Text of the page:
Oxford Dictionary Current Affairs - 2019
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The Oxford English Dictionary (OED) has officially added word ‘Idiocracy’ in it. It is among 1,400 new words, senses, and phrases added to the latest update of OED. The OED has defined word as society consisting of or governed by people characterized as idiots or government formed of people considered stupid, ignorant, or idiotic.
Other New words
OED also added term ‘trapo’ which in Philippine English means politician perceived as belonging to conventional and corrupt ruling class. It also added adjective bongga from Philippine English borrowed from Tagalog, which means extravagant, flamboyant, impressive, stylish, or excellent
OED undergoes revision four times every year. Apart from new words and phrases, new senses are added to existing words. OED records over 100 words derived ultimately from Greek suffix -cracy, meaning ‘power’ or ‘rule’. Words like democracy and aristocracy originated in ancient Greek, but by the 18th century, -ocracy was being added to English words as in statocracy and mobocracy. In the 19th century large number trickle of such formations with many of new words being terms of ridicule. The earlier terms foolocracy (1832) and idiotocracy (used by Ambrose Bierce in 1909) express a similar concept.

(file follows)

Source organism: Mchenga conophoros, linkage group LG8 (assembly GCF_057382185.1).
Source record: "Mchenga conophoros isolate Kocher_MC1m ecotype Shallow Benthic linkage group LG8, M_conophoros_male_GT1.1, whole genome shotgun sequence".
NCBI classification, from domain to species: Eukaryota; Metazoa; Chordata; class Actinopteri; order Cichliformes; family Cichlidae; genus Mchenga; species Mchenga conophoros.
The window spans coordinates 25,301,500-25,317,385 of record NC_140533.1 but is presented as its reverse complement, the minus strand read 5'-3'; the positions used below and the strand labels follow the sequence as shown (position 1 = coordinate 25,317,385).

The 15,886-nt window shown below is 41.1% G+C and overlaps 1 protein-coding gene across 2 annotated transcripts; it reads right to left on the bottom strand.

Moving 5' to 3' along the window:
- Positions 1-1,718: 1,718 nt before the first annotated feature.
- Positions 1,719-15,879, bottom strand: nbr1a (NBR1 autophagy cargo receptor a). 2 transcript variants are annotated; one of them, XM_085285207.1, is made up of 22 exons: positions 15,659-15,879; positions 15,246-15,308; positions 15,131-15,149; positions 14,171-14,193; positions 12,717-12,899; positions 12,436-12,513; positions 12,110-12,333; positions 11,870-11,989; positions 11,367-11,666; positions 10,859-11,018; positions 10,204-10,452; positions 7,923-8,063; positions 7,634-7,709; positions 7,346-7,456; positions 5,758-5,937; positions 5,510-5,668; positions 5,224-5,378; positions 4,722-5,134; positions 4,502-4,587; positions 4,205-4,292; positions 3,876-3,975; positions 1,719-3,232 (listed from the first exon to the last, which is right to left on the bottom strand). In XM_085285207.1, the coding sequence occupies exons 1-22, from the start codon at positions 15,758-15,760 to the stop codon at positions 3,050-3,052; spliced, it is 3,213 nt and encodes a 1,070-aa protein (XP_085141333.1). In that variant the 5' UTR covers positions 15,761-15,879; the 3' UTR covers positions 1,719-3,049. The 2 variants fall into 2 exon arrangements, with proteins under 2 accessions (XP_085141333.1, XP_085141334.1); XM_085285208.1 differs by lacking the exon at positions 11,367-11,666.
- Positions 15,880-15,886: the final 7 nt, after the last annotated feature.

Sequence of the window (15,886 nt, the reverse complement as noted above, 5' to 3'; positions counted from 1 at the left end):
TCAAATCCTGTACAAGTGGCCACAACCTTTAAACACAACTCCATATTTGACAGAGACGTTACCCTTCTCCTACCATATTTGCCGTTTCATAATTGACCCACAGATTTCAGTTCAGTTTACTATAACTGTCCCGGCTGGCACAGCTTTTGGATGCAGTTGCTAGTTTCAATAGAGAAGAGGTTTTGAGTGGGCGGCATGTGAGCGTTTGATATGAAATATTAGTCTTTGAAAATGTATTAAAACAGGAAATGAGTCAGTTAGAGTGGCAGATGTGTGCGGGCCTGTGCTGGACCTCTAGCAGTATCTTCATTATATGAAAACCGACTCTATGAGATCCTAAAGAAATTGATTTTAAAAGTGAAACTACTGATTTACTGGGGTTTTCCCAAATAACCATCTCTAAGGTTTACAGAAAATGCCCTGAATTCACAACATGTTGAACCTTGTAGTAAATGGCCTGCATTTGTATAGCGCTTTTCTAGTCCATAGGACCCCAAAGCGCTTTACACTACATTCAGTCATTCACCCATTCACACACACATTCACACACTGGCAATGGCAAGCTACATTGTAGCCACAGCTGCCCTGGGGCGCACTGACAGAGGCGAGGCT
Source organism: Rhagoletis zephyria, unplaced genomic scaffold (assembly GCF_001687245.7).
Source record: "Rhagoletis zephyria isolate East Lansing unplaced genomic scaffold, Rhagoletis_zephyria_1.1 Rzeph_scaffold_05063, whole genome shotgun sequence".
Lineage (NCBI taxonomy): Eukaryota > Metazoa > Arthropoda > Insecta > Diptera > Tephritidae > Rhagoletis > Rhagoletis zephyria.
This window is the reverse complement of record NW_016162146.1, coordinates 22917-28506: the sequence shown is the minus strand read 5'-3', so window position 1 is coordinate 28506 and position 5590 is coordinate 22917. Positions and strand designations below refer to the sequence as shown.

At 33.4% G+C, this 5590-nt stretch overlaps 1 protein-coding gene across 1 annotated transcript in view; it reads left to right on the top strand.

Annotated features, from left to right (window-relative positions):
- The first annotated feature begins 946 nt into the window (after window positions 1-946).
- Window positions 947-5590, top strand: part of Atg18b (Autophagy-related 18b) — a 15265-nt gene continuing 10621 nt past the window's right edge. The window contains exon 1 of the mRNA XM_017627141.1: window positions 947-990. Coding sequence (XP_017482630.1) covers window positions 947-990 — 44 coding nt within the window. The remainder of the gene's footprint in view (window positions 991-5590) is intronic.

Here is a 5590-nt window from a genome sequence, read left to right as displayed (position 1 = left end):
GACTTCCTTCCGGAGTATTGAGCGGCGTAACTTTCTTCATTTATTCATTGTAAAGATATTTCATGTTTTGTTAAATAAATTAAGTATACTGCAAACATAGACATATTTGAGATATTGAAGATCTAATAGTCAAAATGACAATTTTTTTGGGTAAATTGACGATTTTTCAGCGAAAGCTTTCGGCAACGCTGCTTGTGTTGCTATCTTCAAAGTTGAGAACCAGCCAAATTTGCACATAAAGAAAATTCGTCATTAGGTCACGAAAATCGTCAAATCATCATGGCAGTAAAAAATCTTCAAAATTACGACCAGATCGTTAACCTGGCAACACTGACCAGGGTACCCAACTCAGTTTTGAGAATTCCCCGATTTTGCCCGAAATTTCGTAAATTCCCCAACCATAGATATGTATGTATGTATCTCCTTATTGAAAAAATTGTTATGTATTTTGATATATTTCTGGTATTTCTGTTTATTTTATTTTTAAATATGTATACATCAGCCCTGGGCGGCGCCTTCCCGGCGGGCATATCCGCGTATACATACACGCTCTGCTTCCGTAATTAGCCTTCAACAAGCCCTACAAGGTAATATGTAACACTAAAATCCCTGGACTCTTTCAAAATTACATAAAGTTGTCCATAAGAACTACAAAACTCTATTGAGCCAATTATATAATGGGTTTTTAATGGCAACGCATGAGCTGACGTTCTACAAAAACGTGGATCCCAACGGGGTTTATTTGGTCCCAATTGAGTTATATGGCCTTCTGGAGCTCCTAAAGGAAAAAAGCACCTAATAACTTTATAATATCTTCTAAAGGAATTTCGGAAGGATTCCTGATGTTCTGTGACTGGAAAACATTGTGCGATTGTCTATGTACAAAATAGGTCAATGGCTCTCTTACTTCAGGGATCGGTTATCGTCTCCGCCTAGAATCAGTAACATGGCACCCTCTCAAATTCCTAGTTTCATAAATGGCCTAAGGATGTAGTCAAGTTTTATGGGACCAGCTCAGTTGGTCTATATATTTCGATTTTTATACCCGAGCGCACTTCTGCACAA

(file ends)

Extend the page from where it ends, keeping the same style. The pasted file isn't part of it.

The Oxford English Dictionary (OED) has officially added word ‘Brexit’ in it. It is among 1,500 new words added to the OED.
The OED has defined word ‘Brexit’ as “the (proposed) withdrawal of the United Kingdom from the European Union, and the political process associated with it”.
Another popular new coinage is the word ‘YouTubers’ was also added in OED. It has been defined as “frequent user of the video-sharing website YouTube, especially someone who produces and appears in videos on the site.”
The word Brexit was used first after then Prime Minister David Cameron announced in 2013 that UK will hold a referendum on its EU membership. But it entered common parlance as campaigning Brexit intensified before citizen of Britain vote to leave EU in June 2016. The word Brexit has been developed from “Grexit” which describs a similar process in which Greece might leave the Eurozone. Grexit was added in OED, calling politics “a fruitful area for new words”.